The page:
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The reaction? There wasn't one. The piece was mostly ignored, although there were a few drive-by comments to the effect that I had lost my mind. A few days later a real estate investor predicted on the same site that Google would soon blow right by $1,000/share.
Google is a great company, but nothing goes straight up. When a stock gets too fashionable, when everyone is bullish about it, that's a danger sign. We saw that last year with
I think we're seeing it now with Google.
The fact is that Google's "dominance" of the mobile market with Android isn't making Google a lot of money. Android is open source, it's free and some of those who use it, like
Amazon.com(AMZN), tweak it to make it unrecognizable, even using
Microsoft's(MSFT) search engine as their default.
Speaking of which, you do know that Microsoft takes roughly $25 off the top on each Android sale, as
Canada's National Post reported, because its lawyers convinced the world it owns Linux? You also know that
Samsung, the largest maker of Android phones, keeps threatening to de-Google its own version of Android, as
The Wall Street Journal wrote just this week, and is investing in an alternative called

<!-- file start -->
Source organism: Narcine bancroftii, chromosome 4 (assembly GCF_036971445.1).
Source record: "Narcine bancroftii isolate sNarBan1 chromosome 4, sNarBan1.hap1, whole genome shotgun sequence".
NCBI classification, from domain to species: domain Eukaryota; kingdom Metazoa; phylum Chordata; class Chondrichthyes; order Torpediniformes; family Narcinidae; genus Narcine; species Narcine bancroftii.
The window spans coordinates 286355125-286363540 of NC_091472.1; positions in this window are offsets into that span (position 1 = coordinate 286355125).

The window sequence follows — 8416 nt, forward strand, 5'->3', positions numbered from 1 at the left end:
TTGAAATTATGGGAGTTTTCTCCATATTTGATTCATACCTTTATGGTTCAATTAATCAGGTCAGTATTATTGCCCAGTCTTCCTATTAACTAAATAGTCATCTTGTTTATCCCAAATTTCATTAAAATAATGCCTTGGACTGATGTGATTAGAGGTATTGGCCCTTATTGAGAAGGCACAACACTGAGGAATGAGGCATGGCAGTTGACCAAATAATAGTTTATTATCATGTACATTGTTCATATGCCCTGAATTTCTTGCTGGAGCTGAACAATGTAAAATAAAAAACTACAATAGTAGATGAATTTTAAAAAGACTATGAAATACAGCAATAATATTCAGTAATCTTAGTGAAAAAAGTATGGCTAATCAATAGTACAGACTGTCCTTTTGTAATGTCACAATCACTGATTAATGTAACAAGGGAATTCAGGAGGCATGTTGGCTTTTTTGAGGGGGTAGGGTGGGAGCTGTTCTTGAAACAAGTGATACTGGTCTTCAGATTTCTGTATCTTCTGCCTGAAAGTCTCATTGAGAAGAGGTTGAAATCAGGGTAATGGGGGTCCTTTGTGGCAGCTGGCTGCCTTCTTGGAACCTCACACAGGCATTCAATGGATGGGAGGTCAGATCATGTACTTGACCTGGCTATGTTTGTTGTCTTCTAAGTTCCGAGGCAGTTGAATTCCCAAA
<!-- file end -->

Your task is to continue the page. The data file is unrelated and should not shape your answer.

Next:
What we're left with in the device space is co-founder Sergey Brin and his "Google Glasses," which he insists we'll all be wearing soon because it's less "emasculating" than carrying a phone in our pockets, as
he told CNN. Here, he's playing Jerry Lewis to CEO Larry Page's Dean Martin, Costello to Page's Abbott, Martin to Page's Rowan. Kumar to Page's Harold.
He's the comic relief.
Google is trying very hard to diversify away from advertising, but it's hard to see profits anywhere else. Are
YouTube subscriptions going to overtake
Netflix(NFLX) any time soon? Are Google cloud services going to replace Amazon Web Services, and will either side make a dime off it anyway? Is Google really going to take share from Amazon in shopping? Is Google Plus about to stick a fork in Facebook?